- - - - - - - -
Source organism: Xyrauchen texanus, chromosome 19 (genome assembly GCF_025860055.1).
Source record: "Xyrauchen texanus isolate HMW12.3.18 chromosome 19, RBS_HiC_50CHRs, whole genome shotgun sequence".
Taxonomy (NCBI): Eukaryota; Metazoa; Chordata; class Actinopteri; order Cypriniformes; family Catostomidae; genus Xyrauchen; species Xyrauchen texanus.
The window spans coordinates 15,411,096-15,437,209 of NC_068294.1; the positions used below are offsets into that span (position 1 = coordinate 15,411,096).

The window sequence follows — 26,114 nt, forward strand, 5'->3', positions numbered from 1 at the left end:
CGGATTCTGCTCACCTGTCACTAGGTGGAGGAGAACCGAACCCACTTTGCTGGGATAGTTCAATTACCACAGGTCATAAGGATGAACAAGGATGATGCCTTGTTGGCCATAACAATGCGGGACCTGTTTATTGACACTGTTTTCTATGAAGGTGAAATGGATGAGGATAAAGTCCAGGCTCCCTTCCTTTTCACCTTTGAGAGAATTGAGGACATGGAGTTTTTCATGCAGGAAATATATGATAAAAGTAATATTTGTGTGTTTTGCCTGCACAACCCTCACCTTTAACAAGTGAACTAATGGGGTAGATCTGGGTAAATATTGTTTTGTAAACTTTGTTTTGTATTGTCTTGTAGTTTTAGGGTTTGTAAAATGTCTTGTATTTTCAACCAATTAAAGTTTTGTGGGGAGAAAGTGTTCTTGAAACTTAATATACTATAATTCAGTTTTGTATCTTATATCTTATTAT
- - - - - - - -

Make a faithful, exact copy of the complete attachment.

Source organism: Xyrauchen texanus, chromosome 19 (genome assembly GCF_025860055.1).
Source record: "Xyrauchen texanus isolate HMW12.3.18 chromosome 19, RBS_HiC_50CHRs, whole genome shotgun sequence".
Taxonomy (NCBI): Eukaryota; Metazoa; Chordata; class Actinopteri; order Cypriniformes; family Catostomidae; genus Xyrauchen; species Xyrauchen texanus.
The window spans coordinates 15,411,096-15,437,209 of NC_068294.1; the positions used below are offsets into that span (position 1 = coordinate 15,411,096).

The window sequence follows — 26,114 nt, forward strand, 5'->3', positions numbered from 1 at the left end:
CGGATTCTGCTCACCTGTCACTAGGTGGAGGAGAACCGAACCCACTTTGCTGGGATAGTTCAATTACCACAGGTCATAAGGATGAACAAGGATGATGCCTTGTTGGCCATAACAATGCGGGACCTGTTTATTGACACTGTTTTCTATGAAGGTGAAATGGATGAGGATAAAGTCCAGGCTCCCTTCCTTTTCACCTTTGAGAGAATTGAGGACATGGAGTTTTTCATGCAGGAAATATATGATAAAAGTAATATTTGTGTGTTTTGCCTGCACAACCCTCACCTTTAACAAGTGAACTAATGGGGTAGATCTGGGTAAATATTGTTTTGTAAACTTTGTTTTGTATTGTCTTGTAGTTTTAGGGTTTGTAAAATGTCTTGTATTTTCAACCAATTAAAGTTTTGTGGGGAGAAAGTGTTCTTGAAACTTAATATACTATAATTCAGTTTTGTATCTTATATCTTATTAT